Thu 26 Oct 2006
How can a school be teaching dodgy romanisations of Cantonese characters? I often see junk like “Ngorr maai boujee” and “lay haai joong gock yaan” all over chat sites or forums. Its actually amazing that people are able to read this rubbish, but the worst is a school that teaches made-up romanised words. A school teaching “Ngorr maai boujee” demonstrates to me they are not capable of teaching correct Cantonese.
In Australia, I spent 20 hours of study at a Cantonese school. I remember the teacher told students to make up their own romanisation because “Cantonese is an oral dialect, so its better to write each word down the way you hear it. There is no proper romanisation system” blah blah rubbish talk. I remember trying to read my notes weeks after and was not able to pronounce what I wrote. In addition, my teacher was not able to specify the correct tone for any words. There are so many native Hongkies (Hong Kong People) around who believe they can teach Cantonese. Some of these “wannabe” teachers demand handsome payment for zero experience, no tone or romanisation knowledge and not capable of constructing a lesson plan. I remember teaching one of my previous tutors the 6 tones and how to romanise Chinese characters. What a teacher, I had to pay and teach him!
Those who think they can learn Cantonese with not knowing any romanisation system is fooling themselves. I believe this potentially can harm your progress by not being able to review previously learnt words, and it slows down the acquisition of vocabulary as learners tend not to hear words clearly. With many words sounding nearly the same such as 怪 gwaai3 = strange and 貴 gwai3 = expensive, I think it is valuable to learn how to write and read a standardised romansiation system. I tend to mispronounce words if I don’t see the exact spelling because certain words have short or long sounds, and end with different characters -p -t -k that sounds the same in rapid speech. I feel that it is hard to learn and distinguish if listening is your only mode of input.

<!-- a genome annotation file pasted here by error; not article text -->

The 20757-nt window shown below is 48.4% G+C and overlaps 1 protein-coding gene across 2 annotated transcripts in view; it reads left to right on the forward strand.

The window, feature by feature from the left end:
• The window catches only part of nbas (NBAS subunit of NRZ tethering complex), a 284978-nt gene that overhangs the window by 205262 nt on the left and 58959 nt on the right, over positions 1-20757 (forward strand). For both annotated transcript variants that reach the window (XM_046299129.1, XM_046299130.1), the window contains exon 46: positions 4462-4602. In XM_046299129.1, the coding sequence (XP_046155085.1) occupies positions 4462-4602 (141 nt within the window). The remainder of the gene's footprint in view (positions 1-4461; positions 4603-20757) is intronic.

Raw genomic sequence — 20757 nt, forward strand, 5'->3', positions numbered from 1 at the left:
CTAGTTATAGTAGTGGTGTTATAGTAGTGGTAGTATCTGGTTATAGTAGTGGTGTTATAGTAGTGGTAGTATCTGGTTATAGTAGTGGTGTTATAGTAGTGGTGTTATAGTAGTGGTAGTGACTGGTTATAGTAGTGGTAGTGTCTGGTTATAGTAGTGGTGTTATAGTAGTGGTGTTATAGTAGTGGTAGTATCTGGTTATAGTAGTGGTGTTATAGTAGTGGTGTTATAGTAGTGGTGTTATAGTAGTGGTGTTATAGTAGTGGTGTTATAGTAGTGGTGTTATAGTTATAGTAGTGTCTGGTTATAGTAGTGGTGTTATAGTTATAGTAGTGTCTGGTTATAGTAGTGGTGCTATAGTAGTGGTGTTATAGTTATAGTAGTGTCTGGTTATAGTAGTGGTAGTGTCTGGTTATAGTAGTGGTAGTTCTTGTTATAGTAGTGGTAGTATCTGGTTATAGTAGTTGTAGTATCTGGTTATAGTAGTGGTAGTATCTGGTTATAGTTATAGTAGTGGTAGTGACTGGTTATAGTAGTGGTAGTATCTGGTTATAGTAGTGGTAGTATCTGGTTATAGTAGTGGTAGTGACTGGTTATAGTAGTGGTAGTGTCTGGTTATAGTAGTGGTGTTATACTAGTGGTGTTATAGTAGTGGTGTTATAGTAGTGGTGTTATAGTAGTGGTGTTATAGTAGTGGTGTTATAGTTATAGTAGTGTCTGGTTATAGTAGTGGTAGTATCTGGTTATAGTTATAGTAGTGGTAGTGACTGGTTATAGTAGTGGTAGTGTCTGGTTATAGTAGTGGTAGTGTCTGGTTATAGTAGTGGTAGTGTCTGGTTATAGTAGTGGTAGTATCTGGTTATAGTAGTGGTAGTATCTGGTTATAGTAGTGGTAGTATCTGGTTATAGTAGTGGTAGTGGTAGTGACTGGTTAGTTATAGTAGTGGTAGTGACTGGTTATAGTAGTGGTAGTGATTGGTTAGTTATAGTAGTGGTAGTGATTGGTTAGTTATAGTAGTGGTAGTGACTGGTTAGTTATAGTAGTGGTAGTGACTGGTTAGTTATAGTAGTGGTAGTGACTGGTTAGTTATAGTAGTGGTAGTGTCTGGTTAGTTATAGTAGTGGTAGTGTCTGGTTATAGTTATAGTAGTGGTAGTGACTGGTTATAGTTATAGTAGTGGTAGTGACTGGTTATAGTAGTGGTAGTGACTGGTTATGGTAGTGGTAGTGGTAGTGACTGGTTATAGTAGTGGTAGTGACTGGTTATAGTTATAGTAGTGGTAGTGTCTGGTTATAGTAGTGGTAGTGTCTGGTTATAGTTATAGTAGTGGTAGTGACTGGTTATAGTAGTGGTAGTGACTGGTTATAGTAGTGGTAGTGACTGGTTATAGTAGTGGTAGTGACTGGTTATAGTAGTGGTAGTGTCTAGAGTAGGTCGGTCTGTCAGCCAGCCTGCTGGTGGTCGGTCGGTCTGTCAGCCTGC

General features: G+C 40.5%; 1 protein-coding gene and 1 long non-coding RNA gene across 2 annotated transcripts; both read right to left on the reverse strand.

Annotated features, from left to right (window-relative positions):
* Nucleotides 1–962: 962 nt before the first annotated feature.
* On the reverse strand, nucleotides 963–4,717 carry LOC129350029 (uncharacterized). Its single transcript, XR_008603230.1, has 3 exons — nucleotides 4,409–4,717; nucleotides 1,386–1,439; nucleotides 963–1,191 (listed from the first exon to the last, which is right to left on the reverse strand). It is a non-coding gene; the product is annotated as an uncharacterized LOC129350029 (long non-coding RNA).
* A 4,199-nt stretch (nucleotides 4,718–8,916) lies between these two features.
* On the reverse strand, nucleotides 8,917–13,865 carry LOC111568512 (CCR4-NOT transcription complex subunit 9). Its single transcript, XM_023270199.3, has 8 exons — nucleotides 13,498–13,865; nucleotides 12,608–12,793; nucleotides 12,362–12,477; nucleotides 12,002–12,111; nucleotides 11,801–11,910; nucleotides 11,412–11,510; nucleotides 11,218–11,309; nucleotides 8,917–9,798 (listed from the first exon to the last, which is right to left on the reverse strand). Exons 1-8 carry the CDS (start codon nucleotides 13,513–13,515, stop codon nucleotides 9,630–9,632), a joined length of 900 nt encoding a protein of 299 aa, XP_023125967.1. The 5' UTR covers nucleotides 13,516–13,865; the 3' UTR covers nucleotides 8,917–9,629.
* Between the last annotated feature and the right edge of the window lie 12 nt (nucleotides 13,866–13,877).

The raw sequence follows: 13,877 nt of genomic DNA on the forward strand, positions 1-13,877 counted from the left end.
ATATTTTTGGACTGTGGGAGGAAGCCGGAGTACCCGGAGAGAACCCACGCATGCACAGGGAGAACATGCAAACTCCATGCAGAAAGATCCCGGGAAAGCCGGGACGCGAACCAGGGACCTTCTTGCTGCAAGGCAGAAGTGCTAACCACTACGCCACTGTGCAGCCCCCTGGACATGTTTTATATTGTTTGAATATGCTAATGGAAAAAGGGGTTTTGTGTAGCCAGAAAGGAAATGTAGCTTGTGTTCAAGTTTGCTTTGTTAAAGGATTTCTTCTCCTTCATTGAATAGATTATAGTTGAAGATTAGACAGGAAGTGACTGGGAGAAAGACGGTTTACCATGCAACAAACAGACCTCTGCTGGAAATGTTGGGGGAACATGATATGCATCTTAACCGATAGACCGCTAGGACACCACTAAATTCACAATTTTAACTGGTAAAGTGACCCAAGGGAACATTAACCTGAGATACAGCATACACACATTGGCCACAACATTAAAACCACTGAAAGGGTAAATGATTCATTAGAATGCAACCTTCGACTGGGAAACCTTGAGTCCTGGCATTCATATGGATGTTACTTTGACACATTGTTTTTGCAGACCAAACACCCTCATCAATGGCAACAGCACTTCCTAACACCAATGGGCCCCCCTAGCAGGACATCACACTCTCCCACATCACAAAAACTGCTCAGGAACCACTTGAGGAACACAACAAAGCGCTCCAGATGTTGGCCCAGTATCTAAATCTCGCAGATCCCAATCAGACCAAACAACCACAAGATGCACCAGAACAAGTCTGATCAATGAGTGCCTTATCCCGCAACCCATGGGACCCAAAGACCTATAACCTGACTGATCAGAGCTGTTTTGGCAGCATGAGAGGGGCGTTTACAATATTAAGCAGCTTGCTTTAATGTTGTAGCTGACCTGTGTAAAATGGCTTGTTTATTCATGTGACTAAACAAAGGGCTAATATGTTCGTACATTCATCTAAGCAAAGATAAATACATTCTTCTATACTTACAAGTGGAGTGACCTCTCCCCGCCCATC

I think the best Cantonese Romanisation developed is JYUTPING 粵拼 jyut6 ping3. The Cantonese Dictionary uses Jyutping and most learners of Jyutping tend to have better pronunciation than those who make up their own romanisation. Some people insist it’s not necessary to learn Jyutping or any other form of romanisation, though I strongly disagree. Learners and teachers who are deadly serious in improving or providing effective delivery of Cantonese must take the 30 minutes to learn the Jyutping pronunciation rules.
Regarding Jyutping, many learners and/or teachers complain about the use of “J” to represent the English sound “Y”. I really don’t like whingers that can’t accept that “J” is pronounced as English “Y”. You only need a short period to get used to it, and besides I’ve never met a German learner who complains that Germans use “J” when pronouncing the sound English sound “Y”. Learning Jyutping has been one of the best investments I’ve made in improving my Cantonese so rapidly.